Clockwise: Big Maybelle, Etta James, Lena Horne, and Peggy Lee.
Tonight I bring to you a quartet of ladies who knew how to put a bit of the Blues in their Torch, singing straight from the heart. That can most certainly be said for the amazing Big Maybelle, the outrageously talented singer who made her way in the 1950s, with songs like "Candy". She had hits songs, and a career that seemed like it was on the rise. But a combination of drug and helth problems derailed her career, but not before she recorded some great songs. One of those was "I've Got A Feelin'", and she sings it to perfection. Her vocals were big, bold, growl-filled, soft, and, really, whatever the song needed. This is Big Maybelle singing "I've Got A Feelin'".
While everyone knows Etta James for singing the iconic song "At Last", she had so many other hits during her career. She was another artist who sang songs about her broken heart, and you felt as though she was truly letting you in on something real and private. In 1967, Etta recorded a song written by written by Ellington Jordan and Billy Foster, and the song went on to be a well-known Blues song. I hope you enjoy this clip of Etta James singing "I'd Rather Go Blind" live.
In 1942, Miss Peggy Lee was singing with Benny Goodman and his Orchestra, when she recorded "Why Don't You Do Right?", a song written by Joseph "Kansas Joe" McCoy. While the Orchestra was a big band, they loved to include the influences of Jazz and the Blues. As that was the case, Peggy Lee was the perfect choice for singer, for she naturally had such a soulful voice, and a gift for interpreting a lyric. Their recording of the song was a million-seller, and brought much attention to the band and the singer. This is Miss Peggy Lee and Benny Goodman and his Orchestra performing "Why Don't You Do Right?".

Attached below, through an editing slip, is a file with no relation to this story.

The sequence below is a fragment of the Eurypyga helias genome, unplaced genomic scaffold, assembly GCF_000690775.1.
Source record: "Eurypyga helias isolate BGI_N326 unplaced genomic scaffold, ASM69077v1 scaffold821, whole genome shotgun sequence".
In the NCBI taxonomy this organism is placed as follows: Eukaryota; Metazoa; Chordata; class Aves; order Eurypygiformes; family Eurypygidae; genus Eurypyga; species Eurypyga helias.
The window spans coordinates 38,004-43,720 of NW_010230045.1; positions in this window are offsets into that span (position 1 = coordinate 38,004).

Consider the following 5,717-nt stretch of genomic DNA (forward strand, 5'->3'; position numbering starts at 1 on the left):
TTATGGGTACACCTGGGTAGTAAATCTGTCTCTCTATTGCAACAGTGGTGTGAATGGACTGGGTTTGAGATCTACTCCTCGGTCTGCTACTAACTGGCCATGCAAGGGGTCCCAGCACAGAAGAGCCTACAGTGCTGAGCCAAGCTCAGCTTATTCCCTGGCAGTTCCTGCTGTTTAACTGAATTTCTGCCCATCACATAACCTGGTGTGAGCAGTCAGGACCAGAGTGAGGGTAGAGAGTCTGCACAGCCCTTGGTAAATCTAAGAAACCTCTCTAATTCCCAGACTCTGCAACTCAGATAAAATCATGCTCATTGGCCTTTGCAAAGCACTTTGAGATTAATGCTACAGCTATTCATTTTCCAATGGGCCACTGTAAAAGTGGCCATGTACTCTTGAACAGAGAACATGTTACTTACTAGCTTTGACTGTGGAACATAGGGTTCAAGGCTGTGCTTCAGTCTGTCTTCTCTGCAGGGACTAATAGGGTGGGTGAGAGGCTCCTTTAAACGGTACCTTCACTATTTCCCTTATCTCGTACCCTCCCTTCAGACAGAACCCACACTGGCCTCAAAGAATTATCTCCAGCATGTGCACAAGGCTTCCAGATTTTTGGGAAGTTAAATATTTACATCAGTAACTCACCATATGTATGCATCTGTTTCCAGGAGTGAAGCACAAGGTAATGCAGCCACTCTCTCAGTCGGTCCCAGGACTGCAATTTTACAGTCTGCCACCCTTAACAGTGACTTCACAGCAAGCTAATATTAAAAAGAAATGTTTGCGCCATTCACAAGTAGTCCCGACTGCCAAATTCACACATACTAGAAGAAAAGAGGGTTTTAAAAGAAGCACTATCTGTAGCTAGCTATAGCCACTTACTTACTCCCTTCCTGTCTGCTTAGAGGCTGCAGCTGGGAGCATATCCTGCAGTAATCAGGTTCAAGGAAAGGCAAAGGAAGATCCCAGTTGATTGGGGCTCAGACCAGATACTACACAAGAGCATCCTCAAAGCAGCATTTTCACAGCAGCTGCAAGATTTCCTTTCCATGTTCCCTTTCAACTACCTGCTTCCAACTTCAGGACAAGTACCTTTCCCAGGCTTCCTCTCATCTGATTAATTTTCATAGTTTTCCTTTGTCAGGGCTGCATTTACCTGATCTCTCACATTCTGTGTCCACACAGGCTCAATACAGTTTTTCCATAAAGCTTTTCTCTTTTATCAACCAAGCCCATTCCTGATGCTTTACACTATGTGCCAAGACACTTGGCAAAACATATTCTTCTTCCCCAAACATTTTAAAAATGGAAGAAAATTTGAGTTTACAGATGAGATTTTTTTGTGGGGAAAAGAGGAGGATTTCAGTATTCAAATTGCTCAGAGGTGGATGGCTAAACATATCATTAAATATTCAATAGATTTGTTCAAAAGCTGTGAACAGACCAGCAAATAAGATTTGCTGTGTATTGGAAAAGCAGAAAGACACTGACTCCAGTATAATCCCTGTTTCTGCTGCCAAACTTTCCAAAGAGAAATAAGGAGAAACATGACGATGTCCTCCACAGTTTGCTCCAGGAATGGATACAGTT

Finally, we have the great lady herself, the amazing Miss Lena Horse singing a song written by Hugh Martin and Timothy Gray for the Broadway musical 'High Spirits'. The musical, based on Noel Coward's play 'Blythe Spirit". The show is a harming look at the problems that crop up with the spirit of a man's late wife hangs around after she is gone. The show opened in 1964, and was a hit. One of the early songs of the show was sung by the dead wife, "You'd Better Love Me". It seemed like Miss Horne loved the song as well, for she decided to sing it for this stop on a television show in 1967. I don't think she every officially recorded the song, but I love that we have this live performance. This is the great Lena Horne singing "You'd Better Love Me".
Have a great weekend!